Catholic sex abuse scandal: how will Pope Francis make the Church accountable?
Posted: Wed, 04 Dec 2013 17:11
The Vatican's refusal to provide information requested by the United Nations on the alleged sexual abuse of children could mean Pope Francis's honeymoon period ends in ignominy, just like his predecessor, argues Terry Sanderson.
Did you know that the Pope "sneaks out" of the Vatican at night dressed as an ordinary priest so that he can minister to the homeless and destitute on the streets of Rome?
Isn't it marvellous?
Did you know that Pope Francis once worked as a bouncer at a nightclub?
How wonderful – he's just like one of us – a working man.
As the propaganda piles up, Pope Francis basks in the adulation of the uncritical masses.
But wait. What's this? The sex abuse scandal that so tormented his predecessor seems to be emerging again after being swept under the rug during Francis's honeymoon period.
The Holy See (the political wing of the Vatican) has at last responded to questions put to it by the UN Committee on the Rights of the Child about the global issue of child rape by priests.
Or, more accurately, it has not responded. It says that it has nothing to do with what goes on in the dioceses and parishes of its churches. Therefore it cannot be held responsible in any way for the unspeakable things that some of its priests do to defenceless children.
And just when the Vatican thought it had distracted us from the horrors that thousands of its priests have perpetrated, it all starts slithering back again.
The Los Angeles Times has carried out an investigation into Cardinal Roger Mahoney and his decades-long cover-up of child rape by priests. The exposé is based on "nearly 23,000 pages of internal documents from the Archdiocese of Los Angeles and various religious orders that were made public this year in compliance with court orders". And even then, only in the face of bitter opposition from the Church.
The paper revealed in an editorial that, following the investigation, it had received an unprecedented number of letters from readers condemning the Church.
Meanwhile, more cases emerge all round the world. So many in fact, that news of them hardly gets any further than local newspapers any more.
And sometimes the sheer spitefulness and cynicism employed to evade paying compensation to victims is breath-taking, especially from an institution that purports to dictate morality to the rest of us. In Australia a man who is terminally ill and who was sodomised repeatedly by a number of priests has won compensation, but a year later he has not seen a penny of it. Why is the church delaying?
In Minnesota, a court has ordered a diocese to hand over the names of 33 priests who are suspected of abusing and raping children. It has only taken 30 years to get to this stage – and the names haven't been handed over yet.
It's not that the Vatican is unaware of the problem – as its chief prosecutor of paedophile priests has made clear. Father Robert Oliver says, "Rome is 'well aware' of how frustrated many people are with perceived confusion about how to hold bishops accountable when they're accused of failing to make a 'zero tolerance' policy stick and hopes a solution will emerge from debates over curial reform under Pope Francis".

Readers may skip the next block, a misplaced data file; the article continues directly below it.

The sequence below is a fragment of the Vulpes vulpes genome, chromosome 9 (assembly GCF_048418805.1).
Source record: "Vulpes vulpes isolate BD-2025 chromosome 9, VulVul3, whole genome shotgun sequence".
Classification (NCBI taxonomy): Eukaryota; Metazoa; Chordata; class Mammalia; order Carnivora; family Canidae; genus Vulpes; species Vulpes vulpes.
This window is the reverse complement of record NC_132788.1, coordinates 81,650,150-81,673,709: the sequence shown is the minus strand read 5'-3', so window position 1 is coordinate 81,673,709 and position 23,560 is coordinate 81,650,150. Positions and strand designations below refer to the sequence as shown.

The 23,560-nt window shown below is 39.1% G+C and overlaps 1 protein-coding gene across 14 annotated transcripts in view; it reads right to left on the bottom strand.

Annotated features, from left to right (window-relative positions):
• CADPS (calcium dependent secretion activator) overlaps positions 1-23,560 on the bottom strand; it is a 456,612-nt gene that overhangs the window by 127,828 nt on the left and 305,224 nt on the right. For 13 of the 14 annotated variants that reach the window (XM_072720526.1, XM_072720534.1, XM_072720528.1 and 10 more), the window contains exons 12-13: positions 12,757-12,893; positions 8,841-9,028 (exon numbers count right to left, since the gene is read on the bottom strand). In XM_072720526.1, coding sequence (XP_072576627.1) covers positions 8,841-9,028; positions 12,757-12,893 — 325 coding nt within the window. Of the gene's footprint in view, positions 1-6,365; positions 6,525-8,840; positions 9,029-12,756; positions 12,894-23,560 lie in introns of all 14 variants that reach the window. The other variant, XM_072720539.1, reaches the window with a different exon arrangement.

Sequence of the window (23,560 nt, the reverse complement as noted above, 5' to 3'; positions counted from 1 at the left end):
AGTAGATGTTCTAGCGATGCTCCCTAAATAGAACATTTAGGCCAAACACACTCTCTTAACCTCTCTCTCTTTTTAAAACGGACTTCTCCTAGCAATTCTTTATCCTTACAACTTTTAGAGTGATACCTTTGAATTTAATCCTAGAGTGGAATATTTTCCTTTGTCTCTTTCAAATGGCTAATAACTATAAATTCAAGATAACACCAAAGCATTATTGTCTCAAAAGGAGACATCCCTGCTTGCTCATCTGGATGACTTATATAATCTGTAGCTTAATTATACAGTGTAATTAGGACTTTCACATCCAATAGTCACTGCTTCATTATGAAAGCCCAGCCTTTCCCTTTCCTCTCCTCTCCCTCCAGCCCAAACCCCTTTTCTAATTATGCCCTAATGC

Haven't we been here before? Didn't Benedict promise that reform would come if we were patient? Well, we were patient (in some cases, 30 years patient) and nothing much happened. Ineffective "zero tolerance" policies were supposedly introduced, but still the cover-ups continue.
Is Francis going to be any different? Last week he had an opportunity to at least apologise for the disgusting record of his Church. At a meeting with Dutch bishops he was supposed to say (according to notes handed out before the meeting) "I wish to express my compassion and to ensure my closeness in prayer to every victim of sexual abuse, and to their families; I ask you to continue to support them along the painful path of healing, that they have undertaken with courage".
In the event, he didn't say it and preferred instead to just talk generally with the bishops who represent a country with its own major abuse scandal. A public inquiry recently showed that tens of thousands of children had been raped by Dutch priests, and now the church is paying out millions in compensation.
In return, the bishops told the Pope that the Catholic Church is dying on its feet in the Netherlands. Hundreds of churches have closed and more than 23,000 Catholics quit the Dutch Church in 2010, the peak of an exodus in which an average 18,000 have left each year since 2006. (This year, however, only about 7,500 had left by October.)
And so, as we are regaled with tales of Francis's marvellous humanity, his love of the poor and suffering, the tens of thousands – maybe even millions - of victims around the globe wait and hope that something will change. Francis seems too busy being adored at present to be bothered with them.
When one bishop asked a victim who had taken him to court "What can I do to make it better?" The victim replied: "Give me back my childhood".
That is the scale of Francis's problem and if he isn't careful, his glorious honeymoon is going to end in ignominy, just like his predecessor.
Terry Sanderson is the President of the National Secular Society. The views expressed are those of the author and do not necessarily represent the views of the NSS.